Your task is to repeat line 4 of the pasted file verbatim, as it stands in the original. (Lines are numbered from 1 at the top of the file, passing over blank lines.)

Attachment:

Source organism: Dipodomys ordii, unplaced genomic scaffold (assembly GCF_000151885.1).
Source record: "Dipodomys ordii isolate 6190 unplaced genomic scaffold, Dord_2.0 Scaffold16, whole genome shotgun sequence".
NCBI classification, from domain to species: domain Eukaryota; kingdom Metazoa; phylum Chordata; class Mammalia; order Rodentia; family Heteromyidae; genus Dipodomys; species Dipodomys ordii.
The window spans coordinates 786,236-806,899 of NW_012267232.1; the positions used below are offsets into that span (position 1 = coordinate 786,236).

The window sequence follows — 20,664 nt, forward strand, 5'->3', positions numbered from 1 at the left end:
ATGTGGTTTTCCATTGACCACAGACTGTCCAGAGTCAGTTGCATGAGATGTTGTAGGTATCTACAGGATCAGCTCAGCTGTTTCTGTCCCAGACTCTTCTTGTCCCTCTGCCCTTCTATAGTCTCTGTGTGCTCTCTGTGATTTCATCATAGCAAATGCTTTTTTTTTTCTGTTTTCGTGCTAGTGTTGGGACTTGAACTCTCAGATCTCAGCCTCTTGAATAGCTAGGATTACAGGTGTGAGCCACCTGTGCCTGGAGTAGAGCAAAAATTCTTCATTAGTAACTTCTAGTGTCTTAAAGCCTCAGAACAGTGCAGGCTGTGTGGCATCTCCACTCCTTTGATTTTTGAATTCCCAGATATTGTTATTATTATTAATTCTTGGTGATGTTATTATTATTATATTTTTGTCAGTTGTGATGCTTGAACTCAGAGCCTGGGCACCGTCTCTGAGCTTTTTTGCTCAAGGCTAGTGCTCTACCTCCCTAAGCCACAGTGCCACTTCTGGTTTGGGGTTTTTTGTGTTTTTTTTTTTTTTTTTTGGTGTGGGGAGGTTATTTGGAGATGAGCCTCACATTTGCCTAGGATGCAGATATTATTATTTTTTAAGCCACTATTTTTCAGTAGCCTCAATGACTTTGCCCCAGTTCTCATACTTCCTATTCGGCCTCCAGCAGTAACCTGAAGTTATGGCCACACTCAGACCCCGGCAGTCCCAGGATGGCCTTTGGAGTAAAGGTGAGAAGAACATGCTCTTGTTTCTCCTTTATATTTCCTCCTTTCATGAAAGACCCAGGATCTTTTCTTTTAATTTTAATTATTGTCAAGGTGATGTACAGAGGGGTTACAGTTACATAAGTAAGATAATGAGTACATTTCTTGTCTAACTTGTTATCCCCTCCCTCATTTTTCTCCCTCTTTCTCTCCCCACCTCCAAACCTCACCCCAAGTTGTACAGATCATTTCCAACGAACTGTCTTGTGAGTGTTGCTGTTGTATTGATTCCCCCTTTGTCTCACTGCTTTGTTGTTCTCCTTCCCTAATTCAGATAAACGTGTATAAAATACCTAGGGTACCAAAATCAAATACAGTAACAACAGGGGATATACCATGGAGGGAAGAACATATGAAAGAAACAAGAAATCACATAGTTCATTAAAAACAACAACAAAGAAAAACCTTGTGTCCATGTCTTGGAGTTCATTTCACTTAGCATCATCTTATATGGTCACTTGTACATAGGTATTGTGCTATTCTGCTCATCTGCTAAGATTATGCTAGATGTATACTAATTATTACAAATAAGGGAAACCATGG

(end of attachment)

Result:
The window spans coordinates 786,236-806,899 of NW_012267232.1; the positions used below are offsets into that span (position 1 = coordinate 786,236).